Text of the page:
Phoenix is a Black ciswoman who was born and raised in the South. She is pursuing her doctorate in Clinical Psychology with a concentration in Consciousness, Spirituality, and Integrative Health at Saybrook University and will receive her master’s degree in clinical psychology in June. She believes that therapy is a partnership between therapist and client. Her approach is grounded in a holistic view of the person as unique. Leslie does not believe in a one-size fits all approach. Therefore, her therapeutic approach is holistic and integrative, which includes utilizing humanistic, person-centered, emotion-focused, anti-racist and liberation, African/Black psychology, somatic, and expressive arts as therapy orientations. Leslie’s goal is to create a welcoming space for individuals to unpack the thoughts and feelings that brings them to therapy. Leslie is passionate about helping people heal body, mind, and spirit so they live their best lives as their authentic selves. In therapy, I focus on helping you reach the goals you set for yourself in therapy. Although Leslie is open to anyone, she is particularly interested in those who identify as Black and Indigenous, neurodiverse, and QTBIPOC.


"Not everything that is faced can be changed, but nothing can be changed until it is faced." - James Baldwin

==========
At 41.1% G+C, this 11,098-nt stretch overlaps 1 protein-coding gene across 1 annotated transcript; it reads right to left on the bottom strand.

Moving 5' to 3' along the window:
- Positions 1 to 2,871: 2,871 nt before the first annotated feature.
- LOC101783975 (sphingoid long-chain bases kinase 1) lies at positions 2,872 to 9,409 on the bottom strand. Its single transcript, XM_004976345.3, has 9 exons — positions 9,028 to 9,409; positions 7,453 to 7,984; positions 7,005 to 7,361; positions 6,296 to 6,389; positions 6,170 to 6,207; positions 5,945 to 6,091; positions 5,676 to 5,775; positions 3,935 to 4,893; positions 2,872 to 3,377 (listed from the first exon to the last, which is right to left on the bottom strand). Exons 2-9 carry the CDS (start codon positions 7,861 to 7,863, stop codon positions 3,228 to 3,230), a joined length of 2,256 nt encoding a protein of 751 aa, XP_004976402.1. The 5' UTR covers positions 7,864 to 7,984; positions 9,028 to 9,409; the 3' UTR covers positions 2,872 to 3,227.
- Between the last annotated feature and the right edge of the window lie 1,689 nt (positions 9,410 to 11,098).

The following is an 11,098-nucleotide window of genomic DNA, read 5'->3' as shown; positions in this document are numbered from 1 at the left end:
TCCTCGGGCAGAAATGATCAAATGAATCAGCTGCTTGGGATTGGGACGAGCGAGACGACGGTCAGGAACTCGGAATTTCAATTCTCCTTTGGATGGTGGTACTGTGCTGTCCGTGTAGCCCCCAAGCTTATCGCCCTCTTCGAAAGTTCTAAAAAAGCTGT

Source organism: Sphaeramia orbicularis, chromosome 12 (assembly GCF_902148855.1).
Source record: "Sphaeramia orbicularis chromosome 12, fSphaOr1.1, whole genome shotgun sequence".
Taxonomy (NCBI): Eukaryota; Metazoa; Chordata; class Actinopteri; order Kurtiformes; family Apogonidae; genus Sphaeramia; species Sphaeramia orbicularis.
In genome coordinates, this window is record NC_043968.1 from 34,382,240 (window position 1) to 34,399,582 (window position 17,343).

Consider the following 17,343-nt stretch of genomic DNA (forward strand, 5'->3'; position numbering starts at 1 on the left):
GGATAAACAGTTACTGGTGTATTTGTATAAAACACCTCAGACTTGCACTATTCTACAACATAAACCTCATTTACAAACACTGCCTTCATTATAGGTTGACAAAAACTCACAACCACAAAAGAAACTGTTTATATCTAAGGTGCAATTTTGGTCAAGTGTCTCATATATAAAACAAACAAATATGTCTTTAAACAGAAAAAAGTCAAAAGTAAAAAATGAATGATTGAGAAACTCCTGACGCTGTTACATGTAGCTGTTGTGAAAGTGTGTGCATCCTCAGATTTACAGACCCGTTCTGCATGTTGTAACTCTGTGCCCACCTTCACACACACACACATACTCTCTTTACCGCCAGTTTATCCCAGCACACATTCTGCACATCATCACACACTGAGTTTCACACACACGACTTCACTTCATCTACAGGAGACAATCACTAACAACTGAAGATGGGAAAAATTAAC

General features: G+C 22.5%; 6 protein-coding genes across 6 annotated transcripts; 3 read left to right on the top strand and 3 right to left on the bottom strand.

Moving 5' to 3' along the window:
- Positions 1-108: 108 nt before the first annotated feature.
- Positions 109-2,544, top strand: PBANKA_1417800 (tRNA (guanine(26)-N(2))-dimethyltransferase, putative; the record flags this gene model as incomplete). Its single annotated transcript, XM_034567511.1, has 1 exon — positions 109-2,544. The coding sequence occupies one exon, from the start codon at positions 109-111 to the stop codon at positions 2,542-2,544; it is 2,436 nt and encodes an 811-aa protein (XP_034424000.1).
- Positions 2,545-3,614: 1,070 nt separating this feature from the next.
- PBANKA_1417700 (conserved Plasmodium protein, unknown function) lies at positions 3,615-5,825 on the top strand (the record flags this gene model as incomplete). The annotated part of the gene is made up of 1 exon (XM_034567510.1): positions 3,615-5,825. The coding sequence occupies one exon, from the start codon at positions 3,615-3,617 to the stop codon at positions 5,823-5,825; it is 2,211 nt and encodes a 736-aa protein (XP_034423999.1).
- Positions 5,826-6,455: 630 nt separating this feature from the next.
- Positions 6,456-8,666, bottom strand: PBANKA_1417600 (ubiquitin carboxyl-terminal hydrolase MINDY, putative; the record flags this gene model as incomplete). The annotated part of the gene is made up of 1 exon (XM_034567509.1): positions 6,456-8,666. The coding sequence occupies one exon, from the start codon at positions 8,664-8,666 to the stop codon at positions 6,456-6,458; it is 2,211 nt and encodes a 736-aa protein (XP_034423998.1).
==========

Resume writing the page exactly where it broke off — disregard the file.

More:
Lulu Sifferman
* Currently unable to accept new clients*

she/her | white | queer | neurodivergent | chronically ill | cis | female

Lulu is an art therapy and clinical mental health graduate student at Antioch University. With the completion of her trauma therapy certificate, Lulu works in collaboration with each individual to build a therapeutic environment that is safe, non-judgmental, creative, and curious. She approaches her therapeutic style as an intersectional feminist with a narrative lens to critically examine the roles that oppressive systems and institutions have in perpetuating mental illnesses. Lulu believes that when we engage in healing individually and within a community, we move toward social justice and liberation. The bulk of her study in school has focused on the LGBTQIA+ community; trans and gender-nonconforming competency and justice; the maintenance and unpacking of multigenerational trauma; with a passion for fiber arts and crafts–particularly as valuable tools for therapy. With Lulu, you will find someone who will support you with warmth, creativity, trauma-informed care, somatic attunement, and a willingness to dive into the challenging, painful, and/or scary moments or parts of yourself.

"Caring for myself is not self-indulgence, it is self-preservation, and that is an act of political warfare." - audre lorde

Nikki Sarno
*Currently unable to accept new clients*

she/they | queer/bisexual | cis | female | white | alopecia | living in a larger body